Introducing Safe Balance – helping kids and parents with visitation in Australia

Kia Ora Kiwis,

This week I spoke with Tania Noble the ‘Kiwi’ Founder of ‘Safe Balance’. Started in 2013, ’Safe Balance’ provides a caring service to help facilitate visitations between parents and their children after an un-amicable end to a relationship.  Tania originally developed ‘Safe Balance’ to help FIFO families, she then quickly found out that more and more people needed access to her service, a job that she considers to be very “emotionally rewarding”.

‘Safe Balance’ was started after Tania saw a need for it in the ‘FIFO’ (Fly In, Fly Out – mine workers) community here in Australia. There were child contact services available when she started but because they were government funded she felt they were restricted with the services they could provide. With a two-month minimum wait and an income threshold, Tania felt that it wasn’t easily accessible and it was far too long for a family member to go without seeing their children. On a personal level, Tania also had a lot of people who she knew that were going thorough separation and was hearing first hand accounts of how difficult the process was for them. She believed she could help and by all reports, she has done a wonderful job of it.

How does ‘Safe Balance’ work I hear you ask?

It begins with a relationship breakdown then both parties going to mediation in order to resolve custody issues. If that fails, then there is a court process. The court process is a higher level of conflict resolution and aids in helping parents finding an amicable custody solution. If parents are still unable to come to an agreement, the parent of which the children do not live, must go thorough a process of supervised visits only.  Tania recalls, “when I first heard this from people I knew I was like “Are you for real?!” I knew these parents and families. They were beautiful people and I couldn’t believe that because they were unable to come to an agreement, they had to go through this long drawn out process.” She felt that there must be a better way.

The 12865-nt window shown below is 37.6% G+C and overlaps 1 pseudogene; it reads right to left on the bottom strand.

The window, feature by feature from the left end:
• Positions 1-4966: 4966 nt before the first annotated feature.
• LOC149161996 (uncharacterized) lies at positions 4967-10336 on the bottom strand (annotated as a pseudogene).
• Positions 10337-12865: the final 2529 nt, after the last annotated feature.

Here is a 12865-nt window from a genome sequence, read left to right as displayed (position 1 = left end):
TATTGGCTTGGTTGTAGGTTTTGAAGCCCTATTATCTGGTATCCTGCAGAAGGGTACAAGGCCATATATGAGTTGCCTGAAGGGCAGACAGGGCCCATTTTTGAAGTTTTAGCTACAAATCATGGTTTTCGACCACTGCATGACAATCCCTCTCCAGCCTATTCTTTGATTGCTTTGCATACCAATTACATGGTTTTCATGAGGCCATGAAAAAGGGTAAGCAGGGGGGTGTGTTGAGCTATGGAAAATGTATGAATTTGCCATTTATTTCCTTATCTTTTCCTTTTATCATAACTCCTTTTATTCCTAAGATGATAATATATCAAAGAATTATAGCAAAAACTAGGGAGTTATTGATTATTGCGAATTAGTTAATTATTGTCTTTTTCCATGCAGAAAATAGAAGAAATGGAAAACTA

As I mentioned briefly above, at its beginning ‘Safe Balance’ was targeting ‘FIFO’ families but after a short while Tania found that the need for her service was greater and more common than she first realised. “Due to the information on my website many people didn’t think they could contact me for help. I have since updated it and now everyone who finds us online knows that we are here to help them too.”  Tania spends much of her time appearing at court helping families right through a divorce or separation process. Her devotion to the families she helps is evident in the passionate way she talks about them all. At no point since starting ‘Safe Balance’ has she looked back and thought she had made the wrong decision. She finds her work extremely rewarding. I also asked Tania about what she found to be the hardest part of starting her business. “Finding my niche was the hardest part. I had so many ideas and I was kind of trying to do them all. It took me a little while to focus on one thing in order to do it really well.”

Safe Balance’s Journey So Far